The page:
At 3:59 pm, 'Palm 90' was cleared for takeoff with the remark "no delay on departure, if you will, traffic's two and a half out for the runway," added a few seconds later by ATC. Pettit advanced the throttles, and quickly responded "real cold, real cold," implying that the engines reached the takeoff EPR of 2.04 before the throttles had been fully advanced. Throughout the entire takeoff roll, the First Officer tried to inform the Captain that something wasn't right, but it was in vain. Wheaton was sure everything was in order:

15:59:51 CAM-1 It's spooled. Real cold, real cold.

15:59:58 CAM-2 God, look at that thing. That don't seem right, does it? Uh, that's not right.

16:00:09 CAM-1 Yes it is, there's eighty.

16:00:10 CAM-2 Naw, I don't think that's right. Ah, maybe it is.

16:00:21 CAM-1 Hundred and twenty.

16:00:23 CAM-2 I don't know.

16:00:31 CAM-1 Vee-one. Easy, vee-two.

At rotation speed, the aircraft pitched up sharply, causing Wheaton to reply "easy." It was a known fact that ice buildup on the wings of a 737 can cause a tendancy to pitch up. Pettit's correction of the nose-up attitude, however, failed to resolve the problem and the stickshaker immediately began to sound. Wheaton called "Forward, forward, easy. We only want 500," refering to the altitude at which the airplane had to be to make the 40 degree turn to the left around the Washington Monument and the restricted airspace over the Capitol.

"Come on. Forward, forward. Just barely climb," exclaimed Wheaton as the aircraft continued to stall. Moments later the aircraft was no longer climbing, but falling back to earth.

"Stalling, we're falling."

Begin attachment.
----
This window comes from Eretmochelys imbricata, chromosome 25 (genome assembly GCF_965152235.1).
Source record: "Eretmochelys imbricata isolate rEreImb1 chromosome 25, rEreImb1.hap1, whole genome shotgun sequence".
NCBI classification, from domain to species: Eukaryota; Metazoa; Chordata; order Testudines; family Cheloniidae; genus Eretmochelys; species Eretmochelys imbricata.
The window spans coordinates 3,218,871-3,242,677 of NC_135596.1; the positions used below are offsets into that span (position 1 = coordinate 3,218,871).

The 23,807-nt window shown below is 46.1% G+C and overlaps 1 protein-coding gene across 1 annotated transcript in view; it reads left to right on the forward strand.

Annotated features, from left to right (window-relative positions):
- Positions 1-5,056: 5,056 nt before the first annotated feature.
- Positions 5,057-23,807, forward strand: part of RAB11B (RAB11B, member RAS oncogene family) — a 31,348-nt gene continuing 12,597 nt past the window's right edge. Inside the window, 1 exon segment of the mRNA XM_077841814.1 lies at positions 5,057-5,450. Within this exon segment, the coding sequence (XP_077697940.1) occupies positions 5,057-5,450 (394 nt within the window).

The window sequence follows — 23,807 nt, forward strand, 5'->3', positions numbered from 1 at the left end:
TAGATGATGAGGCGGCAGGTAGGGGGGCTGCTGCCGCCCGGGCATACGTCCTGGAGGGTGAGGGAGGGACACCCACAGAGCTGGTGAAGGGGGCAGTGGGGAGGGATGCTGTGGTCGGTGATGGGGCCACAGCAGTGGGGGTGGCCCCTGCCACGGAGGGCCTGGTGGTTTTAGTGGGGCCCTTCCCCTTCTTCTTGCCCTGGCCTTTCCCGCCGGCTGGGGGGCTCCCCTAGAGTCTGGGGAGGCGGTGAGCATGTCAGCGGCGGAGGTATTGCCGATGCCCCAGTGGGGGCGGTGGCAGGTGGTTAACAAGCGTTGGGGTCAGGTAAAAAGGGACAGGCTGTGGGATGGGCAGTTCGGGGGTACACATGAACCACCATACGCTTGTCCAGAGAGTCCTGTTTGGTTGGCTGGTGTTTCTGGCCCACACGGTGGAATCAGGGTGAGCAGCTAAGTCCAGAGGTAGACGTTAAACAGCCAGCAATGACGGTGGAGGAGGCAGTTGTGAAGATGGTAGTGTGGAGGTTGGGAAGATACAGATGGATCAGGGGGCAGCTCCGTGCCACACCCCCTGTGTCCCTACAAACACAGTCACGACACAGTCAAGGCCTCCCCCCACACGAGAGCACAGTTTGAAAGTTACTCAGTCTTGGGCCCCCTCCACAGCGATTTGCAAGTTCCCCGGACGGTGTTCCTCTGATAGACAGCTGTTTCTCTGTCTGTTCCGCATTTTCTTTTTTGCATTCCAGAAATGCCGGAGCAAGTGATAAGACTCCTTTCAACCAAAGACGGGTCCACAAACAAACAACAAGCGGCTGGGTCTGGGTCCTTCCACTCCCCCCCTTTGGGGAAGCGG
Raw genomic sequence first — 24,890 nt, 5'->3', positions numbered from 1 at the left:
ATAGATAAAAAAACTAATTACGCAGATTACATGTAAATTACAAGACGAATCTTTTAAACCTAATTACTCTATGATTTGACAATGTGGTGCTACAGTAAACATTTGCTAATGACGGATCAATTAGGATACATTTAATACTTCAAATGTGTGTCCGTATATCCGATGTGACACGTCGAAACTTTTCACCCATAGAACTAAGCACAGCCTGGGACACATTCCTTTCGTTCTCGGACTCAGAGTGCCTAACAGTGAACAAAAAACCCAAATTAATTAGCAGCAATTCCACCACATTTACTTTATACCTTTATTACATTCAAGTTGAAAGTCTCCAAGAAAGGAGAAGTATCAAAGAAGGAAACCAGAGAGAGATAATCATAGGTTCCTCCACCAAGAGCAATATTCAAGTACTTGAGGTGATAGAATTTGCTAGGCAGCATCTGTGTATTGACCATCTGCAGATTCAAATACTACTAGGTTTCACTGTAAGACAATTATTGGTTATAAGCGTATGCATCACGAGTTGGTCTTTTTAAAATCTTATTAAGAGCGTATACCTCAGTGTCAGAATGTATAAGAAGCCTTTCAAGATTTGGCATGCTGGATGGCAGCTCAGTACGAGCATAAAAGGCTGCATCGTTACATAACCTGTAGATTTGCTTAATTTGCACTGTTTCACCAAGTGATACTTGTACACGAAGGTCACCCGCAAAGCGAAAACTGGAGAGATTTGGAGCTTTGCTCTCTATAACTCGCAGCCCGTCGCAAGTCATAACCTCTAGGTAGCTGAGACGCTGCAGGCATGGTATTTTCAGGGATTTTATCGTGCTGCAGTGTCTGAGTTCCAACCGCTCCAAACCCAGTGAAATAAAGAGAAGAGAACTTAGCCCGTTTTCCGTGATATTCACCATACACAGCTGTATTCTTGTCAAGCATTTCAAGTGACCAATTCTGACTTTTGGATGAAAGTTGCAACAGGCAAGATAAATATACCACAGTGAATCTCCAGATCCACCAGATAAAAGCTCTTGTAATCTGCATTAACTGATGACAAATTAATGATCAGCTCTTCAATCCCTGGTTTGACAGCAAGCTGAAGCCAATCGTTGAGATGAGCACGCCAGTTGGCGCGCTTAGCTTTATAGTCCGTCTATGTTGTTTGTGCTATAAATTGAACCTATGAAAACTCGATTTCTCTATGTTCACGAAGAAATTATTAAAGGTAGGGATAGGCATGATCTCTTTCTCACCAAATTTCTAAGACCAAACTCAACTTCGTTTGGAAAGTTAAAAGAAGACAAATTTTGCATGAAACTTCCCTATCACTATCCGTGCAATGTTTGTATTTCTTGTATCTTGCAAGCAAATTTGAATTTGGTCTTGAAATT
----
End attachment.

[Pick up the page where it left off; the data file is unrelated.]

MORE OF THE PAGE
"Larry, we're going down Larry."

"I know it."

These are the last words spoken from the cockpit of 'Palm 90.' The aircraft came down directly on top of the 14th Street Bridge, which spans the Potomac River and is a major route from the Virginia suburbs into the city. Four automobiles were crushed, resulting in five deaths on the ground. The aircraft then impacted the icy water and quickly sank to the bottom. In the hours after the crash, only four passengers and a Flight Attendant would be pulled alive from the icy water.

The investigation of the crash concluded that the combination of the crew's use of thrust reverse on the ground, and their failure to active the engine anti-ice system, caused the crash. By failing to activate the engine anti-ice, the large amouts of snow and ice that were sucked into the engines during reverse thrust use was allowed to remain there, unchallenged. The ice buildup on the compressor inlet pressure probe, the probe which measures engine power, can cause false readings, as was the case here. The indications in the cockpit showed an Engine Pressure Ratio of 2.04, while the power plants were in reality only producing 1.70 EPR, or about 70% of available power. The combination of the ice covered wings and low power caused an immediate stall on takeoff that resulted in 74 lives lost.

copyright (c) 1982 Chris Kilroy

For more information, contact Bob Antol